Instructor(s): Supratik Guha Terms Offered: Autumn
Equivalent Course(s): MENG 23320
MENG 33700. Quantum Computation. 100 Units.
This course provides an introduction to the fundamentals of quantum information to students who have not had training in quantum computing or quantum information theory. Some knowledge of quantum mechanics is expected, including bra-ket notation and the time-dependent form of Schrodinger’s equation. Students will learn how to carry out calculations and gain a fundamental grasp of topics that will include some or all of: Entanglement, teleportation, quantum algorithms, cryptography, and error correction.
Instructor(s): Staff Terms Offered: Winter
Equivalent Course(s): MENG 23700
MENG 34100-34200. Selected Topics in Molecular Engineering: Molecular/Materials Modelling I-II.
Molecular modeling seeks to develop models and computational techniques for prediction of the structure, thermodynamic properties, and non-equilibrium behaviour of gases, liquids, and solids from knowledge of intermolecular interactions.
MENG 34100. Selected Topics in Molecular Engineering: Molecular/Materials Modelling I. 100 Units.
This course will introduce students to the methods of molecular modeling. The topics covered will include an introduction to the origin of molecular forces, a brief introduction to statistical mechanics and ensemble methods, and an introduction to molecular dynamics, Brownian dynamics, and Monte Carlo simulations. The course will also cover elements of advanced sampling techniques, including parallel tempering, umbrella sampling, and other common biased sampling approaches. Course work or research experience is strongly recommended in: (1) elementary programming (e.g., C or C++), and (2) physical chemistry or thermodynamics.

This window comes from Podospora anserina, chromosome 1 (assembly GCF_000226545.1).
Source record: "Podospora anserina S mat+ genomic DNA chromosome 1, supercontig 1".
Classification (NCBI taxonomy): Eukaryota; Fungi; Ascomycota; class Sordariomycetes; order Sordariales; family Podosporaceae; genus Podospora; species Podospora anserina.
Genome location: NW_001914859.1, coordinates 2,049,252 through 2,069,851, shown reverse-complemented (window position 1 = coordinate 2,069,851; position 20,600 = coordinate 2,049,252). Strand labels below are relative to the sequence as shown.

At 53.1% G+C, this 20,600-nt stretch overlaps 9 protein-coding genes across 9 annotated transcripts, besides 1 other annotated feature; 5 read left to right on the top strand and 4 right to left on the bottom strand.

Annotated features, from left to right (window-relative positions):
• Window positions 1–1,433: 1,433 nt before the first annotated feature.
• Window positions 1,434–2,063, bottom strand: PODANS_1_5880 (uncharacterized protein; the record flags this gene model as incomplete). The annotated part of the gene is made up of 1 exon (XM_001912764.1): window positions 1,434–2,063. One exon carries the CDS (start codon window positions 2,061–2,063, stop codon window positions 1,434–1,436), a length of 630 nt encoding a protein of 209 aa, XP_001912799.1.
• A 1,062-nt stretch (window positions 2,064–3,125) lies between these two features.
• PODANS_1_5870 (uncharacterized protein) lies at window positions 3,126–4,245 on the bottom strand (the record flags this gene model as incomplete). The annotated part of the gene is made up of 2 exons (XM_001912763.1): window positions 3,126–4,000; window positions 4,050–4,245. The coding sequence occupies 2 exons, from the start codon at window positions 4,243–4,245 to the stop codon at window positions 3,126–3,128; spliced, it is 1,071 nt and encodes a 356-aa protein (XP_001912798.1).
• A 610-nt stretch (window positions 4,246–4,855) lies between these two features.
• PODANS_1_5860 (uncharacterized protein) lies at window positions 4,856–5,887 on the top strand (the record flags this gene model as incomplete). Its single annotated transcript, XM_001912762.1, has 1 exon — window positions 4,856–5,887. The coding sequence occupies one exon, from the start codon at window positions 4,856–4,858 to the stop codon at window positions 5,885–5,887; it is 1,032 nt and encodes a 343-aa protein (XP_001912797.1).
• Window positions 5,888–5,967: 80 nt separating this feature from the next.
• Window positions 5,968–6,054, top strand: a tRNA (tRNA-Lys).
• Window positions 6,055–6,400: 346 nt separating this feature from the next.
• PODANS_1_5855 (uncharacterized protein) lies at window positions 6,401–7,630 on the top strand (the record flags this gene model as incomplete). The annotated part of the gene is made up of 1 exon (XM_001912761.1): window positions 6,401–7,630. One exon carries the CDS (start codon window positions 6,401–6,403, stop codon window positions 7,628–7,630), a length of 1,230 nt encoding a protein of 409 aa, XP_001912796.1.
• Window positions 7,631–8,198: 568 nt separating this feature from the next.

Instructor(s): Juan de Pablo, Giulia Galli Terms Offered: Winter
Prerequisite(s): MATH 20000 and MATH 20100 or MATH 22000 or PHYS 22100
Equivalent Course(s): MENG 24100
MENG 34200. Selected Topics in Molecular Engineering: Molecular/Materials Modelling II. 100 Units.
This course provides a continuation of the topics covered in Molecular Modelling I. It seeks to introduce students to electronic structure methods for modelling molecular and condensed systems. The topics covered will include an introduction to quantum mechanical descriptions of ground and excited state properties of molecules and solids. The course will focus on simulations based on the numerical solution of the Schrödinger equation using different approximations, including wavefunctions methods (e.g., Hartree Fock), and density functional theory, and various integration techniques and basis sets.
Instructor(s): Giulia Galli, Juan de Pablo Terms Offered: Spring
Prerequisite(s): MENG 24100
Equivalent Course(s): MENG 24200
MENG 34300. The Engineering and Biology of Tissue Repair. 100 Units.
This course will examine the biomolecular and cellular bases for tissue engineering, including biological processes and biomolecular actors underlying morphogenesis and tissue repair in a number of tissue systems. Biomaterials and drug release principles being developed for tissue engineering will be examined, and the means by which molecular engineering is interfaced with the biomolecules and cells involved in tissue morphogenesis for tissue engineering will be elaborated. Selected case studies in different tissue engineering applications will be considered both through didactic presentations and projects undertaken by the students.
Instructor(s): Joel Collier,Jeffrey Hubbell Terms Offered: Spring
Prerequisite(s): Coursework or research experience in cell biology and biochemistry strongly recommended.
MENG 34310. Cellular Engineering. 100 Units.